The rating agency expects prices to be sustainable at around Rs 2.9-3 per unit in fiscal 2019.
Subodh Rai, senior director, CRISIL Ratings, says the key reasons for the drop in tariffs have been government steps and initiatives such as the setting up of Solar Energy Corporation of India (SECI) as the nodal agency that acts as counter-party to projects, standardising terms of PPA and the waiver of inter-state transmission charges for wind power, improvement in turbine technology such as increase in hub height and rotor diameter of machines that has led to the reduction in capital cost requirement per generated unit, discounts being offered by wind turbine manufacturers and conducive debt financing from lenders.
SECI was set up by the Centre through the Ministry of New and Renewable Energy. It is increasingly taking up the role of the principal counter-party. As a result, payment risk in projects has reduced. This would have otherwise hinged on discoms, some of which are in financial distress and unable to make payments on time. Average payment delays by SECI have been less than one month, whereas it was four months for discoms in major wind power purchasing states, say industry experts.
The deemed generation clause in recent power purchase agreements (PPAs) that offer payment for generation rather than offtake is also helping the developers.
“Also tariffs of Rs 3 per unit would be at least 10 per cent lower than the average power purchase cost of 12 out of 14 major power consuming states in fiscal 2017, and competitive versus other sources of power, which allay the risk of back-downs,” said Rai.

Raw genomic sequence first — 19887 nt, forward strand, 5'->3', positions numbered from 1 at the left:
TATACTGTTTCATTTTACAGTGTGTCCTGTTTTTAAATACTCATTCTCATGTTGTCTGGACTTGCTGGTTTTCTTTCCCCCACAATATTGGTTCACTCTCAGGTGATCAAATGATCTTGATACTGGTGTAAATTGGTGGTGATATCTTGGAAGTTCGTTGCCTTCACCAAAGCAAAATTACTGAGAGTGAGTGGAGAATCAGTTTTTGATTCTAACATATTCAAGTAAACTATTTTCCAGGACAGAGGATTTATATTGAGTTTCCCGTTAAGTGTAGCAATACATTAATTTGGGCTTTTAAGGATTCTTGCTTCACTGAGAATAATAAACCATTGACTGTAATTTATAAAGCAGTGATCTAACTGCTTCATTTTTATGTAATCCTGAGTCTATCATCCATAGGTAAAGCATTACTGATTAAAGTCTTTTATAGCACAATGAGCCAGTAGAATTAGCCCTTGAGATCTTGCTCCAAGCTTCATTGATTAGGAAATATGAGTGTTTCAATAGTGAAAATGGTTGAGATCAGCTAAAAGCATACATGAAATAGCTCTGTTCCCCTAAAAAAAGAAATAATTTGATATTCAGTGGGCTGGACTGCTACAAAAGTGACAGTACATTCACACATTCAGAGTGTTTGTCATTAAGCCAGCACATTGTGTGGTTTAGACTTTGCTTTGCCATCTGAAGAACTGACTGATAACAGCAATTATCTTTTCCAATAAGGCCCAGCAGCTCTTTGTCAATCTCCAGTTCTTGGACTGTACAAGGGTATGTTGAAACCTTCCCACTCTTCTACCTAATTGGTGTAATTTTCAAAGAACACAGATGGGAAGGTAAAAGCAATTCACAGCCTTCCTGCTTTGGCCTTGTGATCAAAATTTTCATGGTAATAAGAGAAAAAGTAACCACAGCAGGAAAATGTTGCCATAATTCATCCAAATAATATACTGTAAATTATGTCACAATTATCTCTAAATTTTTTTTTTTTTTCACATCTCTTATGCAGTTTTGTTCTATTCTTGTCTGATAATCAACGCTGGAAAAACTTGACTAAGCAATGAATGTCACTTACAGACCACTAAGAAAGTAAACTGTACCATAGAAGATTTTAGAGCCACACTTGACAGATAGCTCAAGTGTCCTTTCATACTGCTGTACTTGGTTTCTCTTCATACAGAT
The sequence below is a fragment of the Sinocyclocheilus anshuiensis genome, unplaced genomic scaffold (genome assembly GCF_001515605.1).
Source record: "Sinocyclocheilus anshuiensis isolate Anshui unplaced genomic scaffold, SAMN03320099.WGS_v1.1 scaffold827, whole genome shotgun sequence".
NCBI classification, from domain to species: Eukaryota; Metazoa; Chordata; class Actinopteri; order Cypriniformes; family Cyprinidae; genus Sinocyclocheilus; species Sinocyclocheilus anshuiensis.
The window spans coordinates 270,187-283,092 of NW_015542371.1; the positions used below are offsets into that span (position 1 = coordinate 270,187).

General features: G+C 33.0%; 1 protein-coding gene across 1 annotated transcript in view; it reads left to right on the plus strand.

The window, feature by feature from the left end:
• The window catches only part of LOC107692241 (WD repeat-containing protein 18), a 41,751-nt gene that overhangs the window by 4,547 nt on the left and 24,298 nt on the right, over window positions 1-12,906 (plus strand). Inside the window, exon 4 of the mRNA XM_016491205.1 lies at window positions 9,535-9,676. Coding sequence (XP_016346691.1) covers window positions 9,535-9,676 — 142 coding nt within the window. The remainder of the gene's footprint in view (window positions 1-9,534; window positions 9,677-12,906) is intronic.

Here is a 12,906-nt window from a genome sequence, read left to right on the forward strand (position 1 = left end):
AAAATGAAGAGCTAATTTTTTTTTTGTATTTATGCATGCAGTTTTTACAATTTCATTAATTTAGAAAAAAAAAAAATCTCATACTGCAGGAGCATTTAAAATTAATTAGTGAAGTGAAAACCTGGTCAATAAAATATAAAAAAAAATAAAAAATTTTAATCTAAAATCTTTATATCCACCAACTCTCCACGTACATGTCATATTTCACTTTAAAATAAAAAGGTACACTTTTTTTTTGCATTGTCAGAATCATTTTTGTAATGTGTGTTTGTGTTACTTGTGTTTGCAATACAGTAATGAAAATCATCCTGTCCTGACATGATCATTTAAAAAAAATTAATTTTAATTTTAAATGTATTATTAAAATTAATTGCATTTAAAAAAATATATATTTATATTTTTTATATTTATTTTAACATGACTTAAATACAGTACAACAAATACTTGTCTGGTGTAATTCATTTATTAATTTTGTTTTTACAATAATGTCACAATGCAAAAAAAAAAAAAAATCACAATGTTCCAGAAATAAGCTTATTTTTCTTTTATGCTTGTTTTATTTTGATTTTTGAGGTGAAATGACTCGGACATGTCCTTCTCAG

Waiver of inter-state transmission charges would also make wind power more attractive for non-windy states such as New Delhi, Uttar Pradesh, Jharkhand and Bihar. This may not only reduce offtake risks, but also generate up to 15 Gw of demand over the next 4 years through unmet non-solar renewable power obligations for non-windy states.
Technology has been playing a part too, added Manish Gupta, director, CRISIL Ratings, adding that capital cost per unit of generation has declined by over 10 per cent in the past three financial years because of improvement in turbine technology such as higher hub-height machines that capture more wind at higher altitudes.
"This has improved the viability math of wind projects,” he added.
Additionally, improving scale and track record would enable developers to pool operating capacities and access innovative financing with tenures as long as 20 years, along with lower interest rates – which are basic to infrastructure projects.
An improving ecosystem for the wind power sector lends more stability to cash flows of future projects. Hence, CRISIL expects wind power companies
to sustain stable credit outlooks despite lower cushions for debt servicing rendered on account of lower tariffs.
That said, the bid-out tariffs could still be lower than the Rs 2.9-3 per unit bracket seen in the recent bids. Bids were as low as Rs 2.43 in December 2017 and Rs 2.51 in April 2018. This is likely as high competitive intensity among wind developers and lower capital costs may prevail for some time as wind turbine manufacturers are continuing to offer discounts to gain market share. However, going forward, with discounts from wind manufacturers expected to reduce, tariffs are likely to be sustainable at Rs 2.9-3 per unit.
Analysts say projects bid out at tariffs below Rs 3 per unit are also sustainable and viable, based on individual project parameters such as low capital cost or high generation potential.
Lower tariffs also predicated discounts from wind turbine manufacturers.